In the fall of 2009, dating website OKCupid published a semi-controversial study on racial preference in online dating. Now, another group ventures to provide insight on the way race impacts online dating in the United States. Researchers at the University of California, Berkeley conducted a study analyzing stated preferences and online dating patterns. The study has yet to be published but has some results available in a university press release. It concludes that the United States hasn’t yet reached a post-racial era. Which shouldn’t be a surprise to anyone.
The study, following the method of OKCupid, considered the online preferences of more than one million subscribers to a mainstream online dating service. Each subscriber stated a dating preference: for someone of their own race, for someone outside of their race, or for someone of any race. The researchers’ focus was on the racial preferences of blacks and whites, with secondary concern given to other racial and ethnic groups.
So who was the most willing to online date outside of their race? The study found that young, black, and male daters were the most likely to state they had no preference and were open to dating women of any race.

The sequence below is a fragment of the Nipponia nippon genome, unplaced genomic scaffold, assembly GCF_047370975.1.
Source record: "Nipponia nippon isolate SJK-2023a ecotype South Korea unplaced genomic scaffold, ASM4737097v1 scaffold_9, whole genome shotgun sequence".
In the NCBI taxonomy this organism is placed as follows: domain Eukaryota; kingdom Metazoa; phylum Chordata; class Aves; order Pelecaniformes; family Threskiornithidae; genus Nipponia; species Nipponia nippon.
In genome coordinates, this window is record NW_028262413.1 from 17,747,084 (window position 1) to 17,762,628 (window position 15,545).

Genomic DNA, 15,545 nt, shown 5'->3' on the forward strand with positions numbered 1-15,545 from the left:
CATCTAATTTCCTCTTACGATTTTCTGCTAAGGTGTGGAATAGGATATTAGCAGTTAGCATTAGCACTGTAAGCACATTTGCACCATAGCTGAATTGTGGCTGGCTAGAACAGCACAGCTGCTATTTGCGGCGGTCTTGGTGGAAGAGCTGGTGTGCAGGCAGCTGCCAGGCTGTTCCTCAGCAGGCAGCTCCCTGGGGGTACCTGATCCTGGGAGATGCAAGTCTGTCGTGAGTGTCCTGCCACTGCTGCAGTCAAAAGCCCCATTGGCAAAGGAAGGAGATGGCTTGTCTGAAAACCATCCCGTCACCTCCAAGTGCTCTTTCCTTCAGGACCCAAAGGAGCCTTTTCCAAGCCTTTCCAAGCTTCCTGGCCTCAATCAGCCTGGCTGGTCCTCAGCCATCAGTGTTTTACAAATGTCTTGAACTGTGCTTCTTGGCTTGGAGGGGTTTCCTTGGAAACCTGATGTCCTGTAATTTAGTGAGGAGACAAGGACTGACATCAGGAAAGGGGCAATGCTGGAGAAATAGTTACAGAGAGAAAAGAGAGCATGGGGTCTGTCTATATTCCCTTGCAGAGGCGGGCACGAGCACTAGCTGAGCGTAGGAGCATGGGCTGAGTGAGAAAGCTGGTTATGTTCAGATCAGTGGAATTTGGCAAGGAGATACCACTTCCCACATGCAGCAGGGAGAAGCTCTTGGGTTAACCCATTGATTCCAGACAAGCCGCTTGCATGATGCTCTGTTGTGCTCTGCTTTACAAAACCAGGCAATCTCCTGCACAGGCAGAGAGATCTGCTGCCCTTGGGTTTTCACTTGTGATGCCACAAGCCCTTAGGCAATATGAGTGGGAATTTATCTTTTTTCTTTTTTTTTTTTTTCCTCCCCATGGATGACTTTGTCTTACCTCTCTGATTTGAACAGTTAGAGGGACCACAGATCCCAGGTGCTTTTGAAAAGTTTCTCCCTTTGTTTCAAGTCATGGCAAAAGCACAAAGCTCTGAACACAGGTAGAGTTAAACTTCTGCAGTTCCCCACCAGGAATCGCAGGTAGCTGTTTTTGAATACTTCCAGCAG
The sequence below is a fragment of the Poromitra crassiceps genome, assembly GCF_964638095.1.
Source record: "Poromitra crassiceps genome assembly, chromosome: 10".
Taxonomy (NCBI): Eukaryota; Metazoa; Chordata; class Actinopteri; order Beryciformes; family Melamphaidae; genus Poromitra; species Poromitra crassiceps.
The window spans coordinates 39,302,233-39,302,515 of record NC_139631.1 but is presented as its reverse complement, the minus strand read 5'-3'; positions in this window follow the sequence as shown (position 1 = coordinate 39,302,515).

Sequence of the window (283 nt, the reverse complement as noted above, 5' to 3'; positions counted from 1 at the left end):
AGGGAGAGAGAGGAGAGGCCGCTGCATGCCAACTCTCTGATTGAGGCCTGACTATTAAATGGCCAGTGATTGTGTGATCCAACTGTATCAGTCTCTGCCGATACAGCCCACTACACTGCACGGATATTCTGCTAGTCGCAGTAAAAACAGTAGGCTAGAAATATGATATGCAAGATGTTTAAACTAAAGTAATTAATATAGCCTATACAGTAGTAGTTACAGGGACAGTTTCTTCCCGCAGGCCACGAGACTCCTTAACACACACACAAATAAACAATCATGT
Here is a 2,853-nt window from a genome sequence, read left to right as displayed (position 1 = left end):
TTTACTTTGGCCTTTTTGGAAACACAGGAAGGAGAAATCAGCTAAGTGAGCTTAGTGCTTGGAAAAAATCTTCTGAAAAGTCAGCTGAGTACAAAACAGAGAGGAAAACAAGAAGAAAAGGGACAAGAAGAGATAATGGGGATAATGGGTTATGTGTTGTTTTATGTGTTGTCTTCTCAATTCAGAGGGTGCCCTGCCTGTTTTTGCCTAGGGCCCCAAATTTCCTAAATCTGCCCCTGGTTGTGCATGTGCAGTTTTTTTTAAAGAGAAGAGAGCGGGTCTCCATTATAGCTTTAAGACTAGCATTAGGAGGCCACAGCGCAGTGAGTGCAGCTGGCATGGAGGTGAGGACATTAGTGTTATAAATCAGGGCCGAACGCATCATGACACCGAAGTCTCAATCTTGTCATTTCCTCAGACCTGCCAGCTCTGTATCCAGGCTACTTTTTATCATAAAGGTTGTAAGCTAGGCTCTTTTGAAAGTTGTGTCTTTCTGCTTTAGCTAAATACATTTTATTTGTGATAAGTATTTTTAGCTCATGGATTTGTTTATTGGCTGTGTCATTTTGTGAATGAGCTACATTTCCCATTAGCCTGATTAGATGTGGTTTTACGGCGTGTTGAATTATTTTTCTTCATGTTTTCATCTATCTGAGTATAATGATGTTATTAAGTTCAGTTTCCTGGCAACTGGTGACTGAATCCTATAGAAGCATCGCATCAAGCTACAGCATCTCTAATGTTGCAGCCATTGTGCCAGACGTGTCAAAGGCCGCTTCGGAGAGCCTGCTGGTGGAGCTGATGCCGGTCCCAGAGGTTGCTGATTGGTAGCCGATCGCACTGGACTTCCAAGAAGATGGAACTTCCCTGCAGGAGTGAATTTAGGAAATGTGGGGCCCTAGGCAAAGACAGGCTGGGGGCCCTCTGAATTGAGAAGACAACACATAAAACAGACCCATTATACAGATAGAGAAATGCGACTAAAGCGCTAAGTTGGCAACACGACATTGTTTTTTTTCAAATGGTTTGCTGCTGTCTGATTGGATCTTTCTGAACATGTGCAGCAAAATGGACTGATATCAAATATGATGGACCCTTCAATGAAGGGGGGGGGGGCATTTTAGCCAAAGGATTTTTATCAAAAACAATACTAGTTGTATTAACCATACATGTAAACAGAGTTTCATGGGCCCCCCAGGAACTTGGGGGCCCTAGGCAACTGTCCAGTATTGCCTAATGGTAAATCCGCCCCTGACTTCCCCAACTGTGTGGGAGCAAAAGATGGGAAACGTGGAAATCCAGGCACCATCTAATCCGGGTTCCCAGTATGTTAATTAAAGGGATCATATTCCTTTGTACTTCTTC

Women were most likely to state some sort of preference, as were whites and older people. But what was more interesting was that even the white men and women who claimed to have no preference had initiating and response patterns which indicated preference for other whites.
White men and women were more likely to contact whites than they were to contact other groups. Upwards of 80 percent of whites who stated “no preference” contacted whites. On the other extreme, around 5 percent of these “no preference” whites had any contact with black daters. The numbers were even more imbalanced when it came to initiating contact. While the percentage of messages sent by whites to others whites was the same as the number who had any contact with whites, only 3 percent of contacts sent by whites were to black subscribers. However, blacks, especially black women, also initiated contact with those of their own race more than they initiated contact with whites.
The lead researcher, psychologist Greg Mendelsohn, offers a simplistic theory for why blacks were more likely to contact whites than the reverse: social gain. He says that blacks may be trying to move up in social status by intermarrying with whites. He neglects to mention that there may be some self-selection involved — blacks on a mainstream dating website may be more open to dating interracially than blacks on majority black dating websites. That wouldn’t be the case with whites who make up the majority on dating websites. Depending on the percentages of each race involved, ratios must also be taken into account.
The UC Berkeley study is scheduled to be released in the near future. Until then, a more thorough analysis of the methods and results will have to wait.